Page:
Rationale: As world population continues to increase, estimated to reach 9 billion by 2050, coupled with increasing income among people in developing countries, increase in demand for food, energy and other natural resources, such as water, and land is inevitable. But resources needed for sustainable food security, such as fresh water, productive soils, key nutrients, and genetic diversity, are becoming increasingly scarce (Bereuter and Glickman, 2014) and climate change is making the choices more complicated. There is scientific consensus that climate change, that is, a rise in mean global temperature and increasing frequency of extreme weather conditions, will have varying impacts between temperate and tropical regions by the year 2050. With high confidence, IPCC (2007, 2013) projected that climate variability and change would severely compromise agricultural production, food availability, access and utilization (Wheeler and von Braun, 2014, Rosenzweig and Parry, 1994). Therefore, in the absence of effective strategies in response to climate change, global food insecurity, poverty, hunger, and malnutrition levels are likely to worsen.
Although initially climate change might present an opportunity for a few farmers, in the long run, all farmers will experience declining crop and livestock productivity and it will become increasingly more challenging to manage the additional variability in production and markets (Lobell and Gourdji, 2012). A recent study based on climate modelling by Nelson et al 2013 concluded that global crop yields are likely to decline by an average of 17 percent while food prices will increase by 20 percent by the year 2050. However, there will be some significant differences by crop, region, and crop and climate models (Thornton et al., 2009; Lobell et al., 2011). With regards to Zambia, Wineman and Crawford (2014) estimates 7.5 percent and 11.4 percent maize yield declines resulting from climate change scenarios for 2050 relative to 2000 from the CCSM and Hadley models, respectively. Sub-Saharan Africa remains more vulnerable and less prepared to deal with shocks related to climate change because of the continent’s low adaptive capacity, high rates of poverty, poor infrastructure and the high dependence on rain-fed agriculture (Tschakert, 2007, Brooks et. al., 2005).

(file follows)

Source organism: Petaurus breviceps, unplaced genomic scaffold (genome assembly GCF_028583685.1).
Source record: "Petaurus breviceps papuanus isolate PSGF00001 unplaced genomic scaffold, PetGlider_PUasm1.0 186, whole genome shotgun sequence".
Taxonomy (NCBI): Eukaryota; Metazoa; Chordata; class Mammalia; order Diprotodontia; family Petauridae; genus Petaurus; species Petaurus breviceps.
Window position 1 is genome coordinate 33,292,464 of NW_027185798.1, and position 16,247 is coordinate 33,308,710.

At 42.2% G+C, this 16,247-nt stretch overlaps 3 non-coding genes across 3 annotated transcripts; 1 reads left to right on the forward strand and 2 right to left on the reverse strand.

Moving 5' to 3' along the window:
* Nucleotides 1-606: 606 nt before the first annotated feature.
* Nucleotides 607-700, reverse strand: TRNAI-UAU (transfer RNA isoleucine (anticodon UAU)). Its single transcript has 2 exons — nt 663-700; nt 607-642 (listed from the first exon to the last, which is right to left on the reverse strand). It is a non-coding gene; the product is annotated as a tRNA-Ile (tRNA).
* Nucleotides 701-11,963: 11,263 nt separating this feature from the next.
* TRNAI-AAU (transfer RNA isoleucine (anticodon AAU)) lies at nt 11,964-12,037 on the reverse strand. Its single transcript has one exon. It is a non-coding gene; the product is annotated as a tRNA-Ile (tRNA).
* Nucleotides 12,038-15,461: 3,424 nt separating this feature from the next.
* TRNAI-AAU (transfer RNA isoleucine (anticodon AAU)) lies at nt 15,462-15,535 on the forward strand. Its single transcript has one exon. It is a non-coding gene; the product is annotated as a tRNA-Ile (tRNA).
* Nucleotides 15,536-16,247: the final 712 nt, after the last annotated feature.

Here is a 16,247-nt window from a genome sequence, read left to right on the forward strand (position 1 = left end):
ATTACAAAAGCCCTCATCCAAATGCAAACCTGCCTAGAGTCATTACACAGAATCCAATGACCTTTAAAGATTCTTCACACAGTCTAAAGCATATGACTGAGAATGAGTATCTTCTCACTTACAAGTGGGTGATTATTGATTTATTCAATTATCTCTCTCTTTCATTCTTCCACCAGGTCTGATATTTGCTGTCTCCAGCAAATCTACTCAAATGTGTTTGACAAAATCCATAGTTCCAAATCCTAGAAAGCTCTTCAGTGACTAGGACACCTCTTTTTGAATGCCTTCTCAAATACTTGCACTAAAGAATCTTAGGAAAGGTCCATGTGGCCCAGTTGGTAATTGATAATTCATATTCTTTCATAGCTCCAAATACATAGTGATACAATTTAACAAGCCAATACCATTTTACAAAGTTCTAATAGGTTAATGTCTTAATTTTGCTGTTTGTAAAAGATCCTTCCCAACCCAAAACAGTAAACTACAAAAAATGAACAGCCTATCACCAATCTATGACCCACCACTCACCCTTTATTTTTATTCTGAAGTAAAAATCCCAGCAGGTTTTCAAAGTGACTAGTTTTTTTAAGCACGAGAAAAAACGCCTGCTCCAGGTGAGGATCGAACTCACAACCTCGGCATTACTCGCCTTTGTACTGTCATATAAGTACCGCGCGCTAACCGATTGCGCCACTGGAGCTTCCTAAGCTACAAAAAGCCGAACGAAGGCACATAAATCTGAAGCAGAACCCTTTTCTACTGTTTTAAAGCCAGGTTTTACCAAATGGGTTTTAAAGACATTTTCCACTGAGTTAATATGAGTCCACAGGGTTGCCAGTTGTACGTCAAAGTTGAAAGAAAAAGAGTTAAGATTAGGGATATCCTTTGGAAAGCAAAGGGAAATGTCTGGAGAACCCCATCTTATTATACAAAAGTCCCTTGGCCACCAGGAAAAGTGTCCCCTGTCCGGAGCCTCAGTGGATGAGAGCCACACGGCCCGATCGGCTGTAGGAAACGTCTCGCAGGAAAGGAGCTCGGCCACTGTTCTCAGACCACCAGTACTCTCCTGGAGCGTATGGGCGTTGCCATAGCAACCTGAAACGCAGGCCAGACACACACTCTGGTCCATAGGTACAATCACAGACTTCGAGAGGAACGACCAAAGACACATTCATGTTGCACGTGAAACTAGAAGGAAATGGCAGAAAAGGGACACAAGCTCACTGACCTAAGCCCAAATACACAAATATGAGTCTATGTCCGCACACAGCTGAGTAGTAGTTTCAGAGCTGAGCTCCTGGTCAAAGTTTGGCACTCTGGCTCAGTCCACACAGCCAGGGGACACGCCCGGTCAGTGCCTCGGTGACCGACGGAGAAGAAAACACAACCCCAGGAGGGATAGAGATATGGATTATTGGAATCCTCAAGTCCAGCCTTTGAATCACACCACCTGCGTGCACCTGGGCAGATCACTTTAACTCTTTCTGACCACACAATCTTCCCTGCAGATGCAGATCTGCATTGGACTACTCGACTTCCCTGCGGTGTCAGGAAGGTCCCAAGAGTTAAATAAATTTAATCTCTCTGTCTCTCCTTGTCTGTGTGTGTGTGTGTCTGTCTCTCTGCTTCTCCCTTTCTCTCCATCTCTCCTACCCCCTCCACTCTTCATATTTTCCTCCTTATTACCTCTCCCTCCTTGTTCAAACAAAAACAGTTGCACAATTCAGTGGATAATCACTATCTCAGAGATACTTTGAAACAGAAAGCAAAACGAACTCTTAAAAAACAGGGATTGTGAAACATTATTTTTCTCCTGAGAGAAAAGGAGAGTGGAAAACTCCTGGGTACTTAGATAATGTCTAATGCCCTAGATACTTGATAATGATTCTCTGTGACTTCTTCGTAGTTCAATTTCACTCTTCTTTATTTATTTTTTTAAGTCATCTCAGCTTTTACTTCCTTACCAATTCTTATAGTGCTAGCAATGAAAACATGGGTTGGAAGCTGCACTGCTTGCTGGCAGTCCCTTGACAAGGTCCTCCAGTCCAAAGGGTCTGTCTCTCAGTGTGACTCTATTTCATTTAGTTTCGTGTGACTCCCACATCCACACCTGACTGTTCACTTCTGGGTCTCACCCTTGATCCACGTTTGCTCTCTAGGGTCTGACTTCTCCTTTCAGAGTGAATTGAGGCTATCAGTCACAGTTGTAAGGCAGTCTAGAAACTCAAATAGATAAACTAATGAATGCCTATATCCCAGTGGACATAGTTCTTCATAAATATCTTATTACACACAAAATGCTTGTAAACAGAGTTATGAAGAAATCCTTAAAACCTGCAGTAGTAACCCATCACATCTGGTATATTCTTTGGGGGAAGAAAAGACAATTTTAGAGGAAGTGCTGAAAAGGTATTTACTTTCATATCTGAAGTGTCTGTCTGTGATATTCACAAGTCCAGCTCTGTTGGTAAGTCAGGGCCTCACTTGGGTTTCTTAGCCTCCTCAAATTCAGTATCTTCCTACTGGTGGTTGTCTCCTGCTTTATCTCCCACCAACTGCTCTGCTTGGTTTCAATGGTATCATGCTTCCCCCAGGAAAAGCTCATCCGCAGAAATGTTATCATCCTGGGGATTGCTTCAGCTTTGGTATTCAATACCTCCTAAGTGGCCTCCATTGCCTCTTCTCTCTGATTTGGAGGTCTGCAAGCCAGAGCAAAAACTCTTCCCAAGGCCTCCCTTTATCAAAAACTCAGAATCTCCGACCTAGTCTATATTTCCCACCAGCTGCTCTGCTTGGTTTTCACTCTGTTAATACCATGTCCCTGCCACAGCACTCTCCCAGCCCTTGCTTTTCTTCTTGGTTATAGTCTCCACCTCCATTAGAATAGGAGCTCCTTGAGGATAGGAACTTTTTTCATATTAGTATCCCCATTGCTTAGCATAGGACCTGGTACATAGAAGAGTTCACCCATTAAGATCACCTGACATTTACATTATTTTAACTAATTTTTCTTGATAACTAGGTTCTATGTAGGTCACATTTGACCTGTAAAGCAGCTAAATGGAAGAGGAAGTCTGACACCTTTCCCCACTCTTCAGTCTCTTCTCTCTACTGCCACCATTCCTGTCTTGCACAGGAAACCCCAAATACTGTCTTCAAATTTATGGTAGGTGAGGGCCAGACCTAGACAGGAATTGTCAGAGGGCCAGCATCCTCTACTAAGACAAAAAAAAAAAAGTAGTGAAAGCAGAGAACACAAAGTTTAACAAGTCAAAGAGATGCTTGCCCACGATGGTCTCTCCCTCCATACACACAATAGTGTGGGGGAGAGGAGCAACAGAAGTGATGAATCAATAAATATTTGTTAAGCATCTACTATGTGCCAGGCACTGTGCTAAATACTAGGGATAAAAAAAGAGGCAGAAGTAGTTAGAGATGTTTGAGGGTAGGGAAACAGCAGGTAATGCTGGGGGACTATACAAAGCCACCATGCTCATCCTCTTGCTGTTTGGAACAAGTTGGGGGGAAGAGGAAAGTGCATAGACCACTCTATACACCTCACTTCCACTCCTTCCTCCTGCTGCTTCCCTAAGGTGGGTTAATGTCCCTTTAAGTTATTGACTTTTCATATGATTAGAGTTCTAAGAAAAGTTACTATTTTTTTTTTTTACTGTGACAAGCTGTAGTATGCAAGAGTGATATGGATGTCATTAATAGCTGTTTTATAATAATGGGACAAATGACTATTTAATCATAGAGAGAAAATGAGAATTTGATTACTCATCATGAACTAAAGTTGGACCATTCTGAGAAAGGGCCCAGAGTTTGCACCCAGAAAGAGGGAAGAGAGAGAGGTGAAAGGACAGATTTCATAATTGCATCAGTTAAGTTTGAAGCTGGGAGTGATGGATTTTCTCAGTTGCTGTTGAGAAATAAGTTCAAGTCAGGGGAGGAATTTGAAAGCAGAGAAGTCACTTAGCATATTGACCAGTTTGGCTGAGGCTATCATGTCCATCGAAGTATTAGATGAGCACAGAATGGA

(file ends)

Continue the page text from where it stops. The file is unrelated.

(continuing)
Research Priorities: IAPRI’s climate change and natural resources thematic area aims to carry out research that will feed into the development of evidence-based agriculture, environment, and natural resource related policies in Zambia. Olson et al. (2014) predict that Zambia is most likely to experience continued rising temperatures, but with a very minimal decline in precipitation. The rising temperature will lead to increased evaporation, and thus even if precipitation will remain the same, moisture stress, as a result of rising temperatures, will present a challenge for agricultural development in Zambia. Furthermore, there is evidence both from meteorological records and farmers’ observation and experiences of highly variable and declining rainfall in Zambia (Mulenga and Wineman, 2014). It is therefore important that the country’s policies and strategies are designed to deal with these predicted changes.
Research priorities under this area will focus on understanding climate change/variability impacts, adaptation, and mitigation with a strong emphasis on smallholder agriculture. While the natural resources component will address issues pertaining to use of clean energy at household level, impact of charcoal production and consumption on the forest resource, and sustainable land and forestry management. In addition, research will be done to understand the interaction between rural livelihoods and natural resources.